Solstice leaves its best mysteries unsolved

In the eighth episode of The X-Files, agents Fox Mulder and Dana Scully are dispatched to investigate radio silence at a science outpost in Icy Cape, Alaska. There they discover a parasitebecause it’s always a parasitethat makes its host hyper-violent. Suspicion and fear threaten to tear the team apart as they search for answers. In the knick of time because it’s always in the knick of timereason and rationality prevail, temporarily giving order to the chaos and showing our protagonists a way forward in their eternal search for the truth.

Solstice similarly follows the first-person accounts of Galen, a doctor, and Yani, an engineer, both outsiders sent to investigate a city during its three months of weather-induced isolation. Constructed on the site of unusual hot springs through a combination of magic and engineering, this “Jewel of the North” serves as a trading oasis in a desert of snow for the rich merchant families who control it. After Lev, a neurotic archeologist obsessed with the mysteries surrounding the city and phenomena that sustain it, disappears, a series of betrayals and mechanical failures lead Galen and Yani deeper into a conspiracy that threatens to undermine the city and its few remaining inhabitants.

Early on, one of the game’s characters says, “Insanity is hardly rare in this city. The rest of us are just better at hiding it.” The line serves as a sort of mantra for Solstice, a Chinatown (1974) inspired visual novel whose homely interiors and warm colors mask a city fraught with tragedy. Instead of extraterrestrial parasites there are only flawed human beings and the damaged psychologies that motivate them. The creators stress that there’s no evil in Solstice, only circumstances.


If the setup sounds cliché, it’s also extremely practical, serving as a more than capable vehicle for creating tension that the player must then navigate through various dialogue choices. Hubert Sobecki and Agnieszka Mulak wrote the game together, a collaboration significant for how it gives Galen and Yani an equal sense of independence and unpredictability. Rather than blank-slate to be role-played, each comes with a unique personality and history that isn’t so much managed by the player over the course of the game as uncovered.

As professional problem solvers, Galen and Yani offer different modes for exploring these circumstances, one more mystical, the other more technical, each with their own agendas and motivations. Whereas games like Mass Effect (2007) encourage you to imprint your own personality or made-up character onto the protagonist, Solstice lets you come to understand its heroes by seeing how they react. The interplay of text, image, and sound is limited to mostly static scenes peppered with animated character gestures that resemble something you might find in a Reading Rainbow segment. In this way Solstice relies on the player to make it dynamic.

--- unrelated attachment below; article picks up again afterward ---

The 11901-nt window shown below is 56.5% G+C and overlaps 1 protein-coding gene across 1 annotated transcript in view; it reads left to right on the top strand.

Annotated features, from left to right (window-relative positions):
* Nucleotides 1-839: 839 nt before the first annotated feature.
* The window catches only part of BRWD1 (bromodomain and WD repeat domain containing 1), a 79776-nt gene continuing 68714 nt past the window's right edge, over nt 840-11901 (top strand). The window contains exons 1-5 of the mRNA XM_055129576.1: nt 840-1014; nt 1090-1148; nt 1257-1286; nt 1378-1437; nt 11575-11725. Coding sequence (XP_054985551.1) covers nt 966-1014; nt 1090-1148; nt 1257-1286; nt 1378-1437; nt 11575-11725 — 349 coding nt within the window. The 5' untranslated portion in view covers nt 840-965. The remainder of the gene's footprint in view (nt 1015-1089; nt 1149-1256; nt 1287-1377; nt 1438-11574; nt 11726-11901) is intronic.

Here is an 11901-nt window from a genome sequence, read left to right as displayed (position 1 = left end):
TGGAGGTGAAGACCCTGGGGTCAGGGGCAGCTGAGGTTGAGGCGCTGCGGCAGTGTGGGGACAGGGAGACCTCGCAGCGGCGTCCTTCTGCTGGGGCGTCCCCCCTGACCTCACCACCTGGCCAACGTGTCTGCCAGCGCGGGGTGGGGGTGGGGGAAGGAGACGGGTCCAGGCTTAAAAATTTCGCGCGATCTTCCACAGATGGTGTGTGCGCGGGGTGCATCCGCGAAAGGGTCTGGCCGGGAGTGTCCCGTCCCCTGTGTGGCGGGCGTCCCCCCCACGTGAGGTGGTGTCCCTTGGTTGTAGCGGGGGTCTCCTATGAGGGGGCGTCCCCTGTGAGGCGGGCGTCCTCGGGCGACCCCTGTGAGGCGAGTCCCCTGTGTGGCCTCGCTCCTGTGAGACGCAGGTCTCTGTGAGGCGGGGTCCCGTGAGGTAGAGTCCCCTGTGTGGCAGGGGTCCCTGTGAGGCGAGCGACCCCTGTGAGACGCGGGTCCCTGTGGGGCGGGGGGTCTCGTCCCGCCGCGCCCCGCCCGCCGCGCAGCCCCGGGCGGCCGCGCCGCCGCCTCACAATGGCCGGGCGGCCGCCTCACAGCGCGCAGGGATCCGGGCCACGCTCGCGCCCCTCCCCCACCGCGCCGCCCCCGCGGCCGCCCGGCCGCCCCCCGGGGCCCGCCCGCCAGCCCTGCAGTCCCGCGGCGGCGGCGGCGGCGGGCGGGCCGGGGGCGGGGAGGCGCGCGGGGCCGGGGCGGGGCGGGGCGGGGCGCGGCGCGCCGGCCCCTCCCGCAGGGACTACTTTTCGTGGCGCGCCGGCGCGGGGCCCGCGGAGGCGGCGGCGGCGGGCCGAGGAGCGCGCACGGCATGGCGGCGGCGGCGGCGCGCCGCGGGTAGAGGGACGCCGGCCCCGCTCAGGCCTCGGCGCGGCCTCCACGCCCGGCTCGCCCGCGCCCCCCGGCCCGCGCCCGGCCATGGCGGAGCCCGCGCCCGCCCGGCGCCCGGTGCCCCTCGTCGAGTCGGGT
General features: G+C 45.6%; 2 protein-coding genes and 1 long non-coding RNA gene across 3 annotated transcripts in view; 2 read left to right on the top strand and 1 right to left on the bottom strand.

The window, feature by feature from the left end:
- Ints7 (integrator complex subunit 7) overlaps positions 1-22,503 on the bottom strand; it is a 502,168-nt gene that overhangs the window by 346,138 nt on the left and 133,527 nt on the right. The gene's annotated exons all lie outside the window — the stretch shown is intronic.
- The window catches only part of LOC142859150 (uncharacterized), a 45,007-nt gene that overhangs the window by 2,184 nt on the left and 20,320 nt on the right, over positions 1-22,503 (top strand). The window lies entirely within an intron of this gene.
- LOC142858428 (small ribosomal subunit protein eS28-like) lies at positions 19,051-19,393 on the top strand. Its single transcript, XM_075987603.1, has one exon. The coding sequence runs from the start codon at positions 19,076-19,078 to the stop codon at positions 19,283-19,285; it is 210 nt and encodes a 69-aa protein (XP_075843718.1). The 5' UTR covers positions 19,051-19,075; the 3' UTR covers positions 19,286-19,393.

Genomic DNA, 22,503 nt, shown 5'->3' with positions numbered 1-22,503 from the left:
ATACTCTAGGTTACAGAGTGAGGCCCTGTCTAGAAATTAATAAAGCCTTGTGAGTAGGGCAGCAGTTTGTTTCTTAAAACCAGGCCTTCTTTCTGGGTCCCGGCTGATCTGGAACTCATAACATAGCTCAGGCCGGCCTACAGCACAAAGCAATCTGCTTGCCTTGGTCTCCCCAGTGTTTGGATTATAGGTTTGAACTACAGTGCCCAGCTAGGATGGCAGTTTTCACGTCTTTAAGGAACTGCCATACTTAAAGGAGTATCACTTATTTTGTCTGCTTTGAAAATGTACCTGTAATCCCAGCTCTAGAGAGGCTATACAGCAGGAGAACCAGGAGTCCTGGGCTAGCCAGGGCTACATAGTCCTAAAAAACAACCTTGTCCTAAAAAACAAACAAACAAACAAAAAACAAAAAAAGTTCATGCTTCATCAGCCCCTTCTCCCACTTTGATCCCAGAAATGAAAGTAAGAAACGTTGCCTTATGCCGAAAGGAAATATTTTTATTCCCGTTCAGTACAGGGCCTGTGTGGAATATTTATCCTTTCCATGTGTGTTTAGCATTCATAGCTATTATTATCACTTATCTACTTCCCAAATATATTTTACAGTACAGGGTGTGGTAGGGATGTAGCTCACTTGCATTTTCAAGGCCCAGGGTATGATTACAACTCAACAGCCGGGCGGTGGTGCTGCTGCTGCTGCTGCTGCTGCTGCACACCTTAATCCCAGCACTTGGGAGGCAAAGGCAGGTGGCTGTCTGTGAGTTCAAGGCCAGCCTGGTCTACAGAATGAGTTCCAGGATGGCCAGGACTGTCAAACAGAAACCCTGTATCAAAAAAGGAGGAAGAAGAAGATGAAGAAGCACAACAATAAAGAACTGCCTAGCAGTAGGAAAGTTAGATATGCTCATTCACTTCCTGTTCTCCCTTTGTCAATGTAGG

Messy relationships become wellsprings of new information and insight

I don’t like conflict. It makes me nervous and uncomfortable. I’ve never been in a fight and I’m easily shaken. While I don’t keep a tidy apartment and my car is a mess, I try to manage any emotional chaos in my life like an IKEA bedroom, maintaining an orderly appearance by shoving everything else into a cornucopia of bins, drawers, cabinets, and closets. Solstice resisted this urge, forcing me to come to terms with its characters and contradictions, no matter how much I tried to reconcile them.

The more I tried to make Galen act judiciously, the more his relationships to other characters faltered, hurting his investigation. Every time I tried to tone down Yani’s indignant righteousness, arguments only escalated. In Solstice’s case, friction like this tends to feel liberating rather than frustrating. Messy relationships become wellsprings of new information and insight. Conflicts and disagreements, it turns out, can be productive in their own way.


There’s a tendency in many RPGs with branching stories for the min-maxing of levels and loot to infect character interactions. Conversations become just another data point to be managed with the game scoring your results according to strict, artificial moral binaries. Even when there aren’t “best outcomes,” concern over lost quests or potential party members can make these encounters feel more transactional than narrative.

Intentionally or not, Solstice hints at this subtext in the way it economically and politically orients its characters toward one another. Istvan is the oligarch who employs everyone, making the inhabitants of the game’s city less like citizens than they are indentured servants. They are less a community in the traditional sense than a corporation whose office politics remain constrained by the explicit hierarchy on which it is based.

Having laid the groundwork for interrogating this dynamic, however, Solstice tends more toward murder mystery dinner theater than fantasy film noir. A penchant for playful melodrama and comedic banter in many ways undercuts the tension established through the game’s mystery and its interactive methods for unraveling it. That the characters always seem to stay uncannily true to themselves, no matter where the player nudges the story, is a virtue. That this truth doesn’t always feel as weighty as the circumstances creating it is not. In this way, the process of untangling Solstice’s many secrets and deceits often outpaces its results.

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